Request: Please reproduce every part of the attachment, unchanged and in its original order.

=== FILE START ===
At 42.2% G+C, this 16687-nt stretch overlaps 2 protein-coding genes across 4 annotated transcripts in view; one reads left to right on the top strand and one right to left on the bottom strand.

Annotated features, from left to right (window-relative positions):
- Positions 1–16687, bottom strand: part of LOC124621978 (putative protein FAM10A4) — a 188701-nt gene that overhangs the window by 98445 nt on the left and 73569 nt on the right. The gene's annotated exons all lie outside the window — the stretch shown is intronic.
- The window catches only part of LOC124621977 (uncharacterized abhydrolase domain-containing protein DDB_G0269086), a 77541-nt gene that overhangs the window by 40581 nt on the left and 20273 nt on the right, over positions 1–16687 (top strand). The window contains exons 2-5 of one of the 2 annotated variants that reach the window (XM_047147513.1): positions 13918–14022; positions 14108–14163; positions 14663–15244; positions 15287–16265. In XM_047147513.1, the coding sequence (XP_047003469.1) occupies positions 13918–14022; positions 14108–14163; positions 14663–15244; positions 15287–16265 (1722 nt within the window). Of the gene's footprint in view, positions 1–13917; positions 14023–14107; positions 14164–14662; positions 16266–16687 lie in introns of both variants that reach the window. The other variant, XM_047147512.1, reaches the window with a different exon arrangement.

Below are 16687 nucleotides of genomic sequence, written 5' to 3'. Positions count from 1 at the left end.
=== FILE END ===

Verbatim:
At 42.2% G+C, this 16687-nt stretch overlaps 2 protein-coding genes across 4 annotated transcripts in view; one reads left to right on the top strand and one right to left on the bottom strand.

Annotated features, from left to right (window-relative positions):
- Positions 1–16687, bottom strand: part of LOC124621978 (putative protein FAM10A4) — a 188701-nt gene that overhangs the window by 98445 nt on the left and 73569 nt on the right. The gene's annotated exons all lie outside the window — the stretch shown is intronic.
- The window catches only part of LOC124621977 (uncharacterized abhydrolase domain-containing protein DDB_G0269086), a 77541-nt gene that overhangs the window by 40581 nt on the left and 20273 nt on the right, over positions 1–16687 (top strand). The window contains exons 2-5 of one of the 2 annotated variants that reach the window (XM_047147513.1): positions 13918–14022; positions 14108–14163; positions 14663–15244; positions 15287–16265. In XM_047147513.1, the coding sequence (XP_047003469.1) occupies positions 13918–14022; positions 14108–14163; positions 14663–15244; positions 15287–16265 (1722 nt within the window). Of the gene's footprint in view, positions 1–13917; positions 14023–14107; positions 14164–14662; positions 16266–16687 lie in introns of both variants that reach the window. The other variant, XM_047147512.1, reaches the window with a different exon arrangement.

Below are 16687 nucleotides of genomic sequence, written 5' to 3'. Positions count from 1 at the left end.